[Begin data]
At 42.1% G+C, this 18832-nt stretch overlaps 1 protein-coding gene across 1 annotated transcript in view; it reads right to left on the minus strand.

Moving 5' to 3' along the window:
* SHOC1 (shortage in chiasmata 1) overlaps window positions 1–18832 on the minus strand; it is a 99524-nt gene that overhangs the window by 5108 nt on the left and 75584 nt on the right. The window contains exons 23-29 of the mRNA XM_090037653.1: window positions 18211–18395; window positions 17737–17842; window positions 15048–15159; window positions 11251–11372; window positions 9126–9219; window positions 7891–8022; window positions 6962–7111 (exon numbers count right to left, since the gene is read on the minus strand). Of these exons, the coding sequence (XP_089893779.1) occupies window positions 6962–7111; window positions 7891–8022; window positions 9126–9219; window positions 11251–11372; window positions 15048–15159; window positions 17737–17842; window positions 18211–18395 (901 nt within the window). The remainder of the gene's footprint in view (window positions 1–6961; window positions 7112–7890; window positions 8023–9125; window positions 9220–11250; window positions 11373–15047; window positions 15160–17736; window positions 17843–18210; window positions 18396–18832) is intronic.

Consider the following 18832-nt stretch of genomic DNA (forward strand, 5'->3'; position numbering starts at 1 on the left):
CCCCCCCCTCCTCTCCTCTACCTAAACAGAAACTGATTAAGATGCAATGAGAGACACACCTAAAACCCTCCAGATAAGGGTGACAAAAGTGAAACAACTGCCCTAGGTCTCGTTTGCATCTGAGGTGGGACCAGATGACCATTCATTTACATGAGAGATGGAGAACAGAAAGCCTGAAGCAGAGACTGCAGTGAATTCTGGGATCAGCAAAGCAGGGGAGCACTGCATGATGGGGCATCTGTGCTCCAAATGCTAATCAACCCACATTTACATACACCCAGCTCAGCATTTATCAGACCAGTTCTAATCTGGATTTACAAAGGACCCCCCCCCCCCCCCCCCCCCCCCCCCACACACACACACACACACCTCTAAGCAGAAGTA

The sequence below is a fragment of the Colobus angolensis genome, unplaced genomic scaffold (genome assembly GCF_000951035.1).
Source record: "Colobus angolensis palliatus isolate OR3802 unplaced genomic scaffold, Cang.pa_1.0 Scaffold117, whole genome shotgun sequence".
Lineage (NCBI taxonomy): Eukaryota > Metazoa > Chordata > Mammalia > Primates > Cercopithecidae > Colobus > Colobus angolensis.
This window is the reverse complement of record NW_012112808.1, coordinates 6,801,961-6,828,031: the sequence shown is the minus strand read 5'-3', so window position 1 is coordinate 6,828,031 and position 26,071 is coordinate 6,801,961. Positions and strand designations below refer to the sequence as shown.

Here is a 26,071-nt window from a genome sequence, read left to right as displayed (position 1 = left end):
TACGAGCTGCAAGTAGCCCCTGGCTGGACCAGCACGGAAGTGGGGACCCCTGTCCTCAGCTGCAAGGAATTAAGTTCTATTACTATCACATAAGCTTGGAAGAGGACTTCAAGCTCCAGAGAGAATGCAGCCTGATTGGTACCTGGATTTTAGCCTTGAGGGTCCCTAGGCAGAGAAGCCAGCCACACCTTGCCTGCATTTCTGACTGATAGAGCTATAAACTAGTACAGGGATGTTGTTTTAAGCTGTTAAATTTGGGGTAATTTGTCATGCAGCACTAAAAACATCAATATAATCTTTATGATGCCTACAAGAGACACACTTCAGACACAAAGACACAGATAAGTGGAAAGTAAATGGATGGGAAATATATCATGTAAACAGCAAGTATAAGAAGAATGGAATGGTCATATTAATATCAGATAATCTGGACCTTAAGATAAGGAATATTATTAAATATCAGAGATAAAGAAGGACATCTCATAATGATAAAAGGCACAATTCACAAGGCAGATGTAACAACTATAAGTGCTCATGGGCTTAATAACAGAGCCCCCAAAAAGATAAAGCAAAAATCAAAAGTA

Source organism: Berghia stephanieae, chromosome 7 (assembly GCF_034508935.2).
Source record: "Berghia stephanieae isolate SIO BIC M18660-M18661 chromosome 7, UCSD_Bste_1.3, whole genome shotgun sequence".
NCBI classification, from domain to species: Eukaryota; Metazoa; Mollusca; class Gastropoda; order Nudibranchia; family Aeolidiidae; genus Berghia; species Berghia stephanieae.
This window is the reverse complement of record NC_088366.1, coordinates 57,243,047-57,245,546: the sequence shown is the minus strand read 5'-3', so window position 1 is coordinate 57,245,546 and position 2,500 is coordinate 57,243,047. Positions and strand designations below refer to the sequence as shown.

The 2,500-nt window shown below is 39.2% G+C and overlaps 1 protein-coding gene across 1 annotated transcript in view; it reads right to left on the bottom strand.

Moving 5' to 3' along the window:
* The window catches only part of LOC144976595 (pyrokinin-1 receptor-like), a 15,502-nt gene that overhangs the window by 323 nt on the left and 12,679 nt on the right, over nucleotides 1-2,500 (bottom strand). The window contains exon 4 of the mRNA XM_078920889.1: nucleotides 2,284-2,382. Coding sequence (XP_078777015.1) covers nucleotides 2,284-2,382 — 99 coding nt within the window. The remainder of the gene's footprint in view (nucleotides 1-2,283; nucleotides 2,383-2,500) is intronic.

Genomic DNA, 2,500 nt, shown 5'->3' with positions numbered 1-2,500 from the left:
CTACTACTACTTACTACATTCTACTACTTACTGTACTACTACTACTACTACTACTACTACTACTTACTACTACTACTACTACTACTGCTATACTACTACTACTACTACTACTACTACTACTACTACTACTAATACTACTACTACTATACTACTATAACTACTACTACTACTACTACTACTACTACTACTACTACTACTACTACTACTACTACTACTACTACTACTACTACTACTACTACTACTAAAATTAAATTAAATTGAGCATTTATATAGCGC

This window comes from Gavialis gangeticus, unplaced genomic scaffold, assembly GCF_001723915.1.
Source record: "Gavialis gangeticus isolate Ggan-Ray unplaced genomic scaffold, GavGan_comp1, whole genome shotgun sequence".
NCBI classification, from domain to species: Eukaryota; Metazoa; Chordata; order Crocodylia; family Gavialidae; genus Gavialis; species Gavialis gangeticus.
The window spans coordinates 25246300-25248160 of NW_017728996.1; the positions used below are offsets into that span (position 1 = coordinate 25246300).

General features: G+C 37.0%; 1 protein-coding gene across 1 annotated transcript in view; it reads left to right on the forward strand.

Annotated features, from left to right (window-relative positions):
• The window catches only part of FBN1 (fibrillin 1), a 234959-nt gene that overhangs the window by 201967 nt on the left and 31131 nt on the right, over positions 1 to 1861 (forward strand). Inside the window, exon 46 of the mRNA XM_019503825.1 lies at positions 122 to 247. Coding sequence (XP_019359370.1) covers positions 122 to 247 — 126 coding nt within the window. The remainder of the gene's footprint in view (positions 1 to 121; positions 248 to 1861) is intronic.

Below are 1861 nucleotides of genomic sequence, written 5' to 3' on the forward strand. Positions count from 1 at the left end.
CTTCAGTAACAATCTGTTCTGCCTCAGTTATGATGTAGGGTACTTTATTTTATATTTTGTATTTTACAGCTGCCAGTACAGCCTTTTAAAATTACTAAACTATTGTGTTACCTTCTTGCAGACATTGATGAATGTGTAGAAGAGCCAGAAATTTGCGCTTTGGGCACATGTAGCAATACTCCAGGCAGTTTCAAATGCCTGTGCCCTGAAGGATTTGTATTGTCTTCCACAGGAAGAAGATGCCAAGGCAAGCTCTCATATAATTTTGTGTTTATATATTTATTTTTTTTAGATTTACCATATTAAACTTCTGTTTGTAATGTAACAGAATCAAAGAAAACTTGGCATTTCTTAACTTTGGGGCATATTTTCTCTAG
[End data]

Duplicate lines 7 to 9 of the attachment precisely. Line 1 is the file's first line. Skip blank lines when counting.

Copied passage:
Source record: "Colobus angolensis palliatus isolate OR3802 unplaced genomic scaffold, Cang.pa_1.0 Scaffold117, whole genome shotgun sequence".
Lineage (NCBI taxonomy): Eukaryota > Metazoa > Chordata > Mammalia > Primates > Cercopithecidae > Colobus > Colobus angolensis.
This window is the reverse complement of record NW_012112808.1, coordinates 6,801,961-6,828,031: the sequence shown is the minus strand read 5'-3', so window position 1 is coordinate 6,828,031 and position 26,071 is coordinate 6,801,961. Positions and strand designations below refer to the sequence as shown.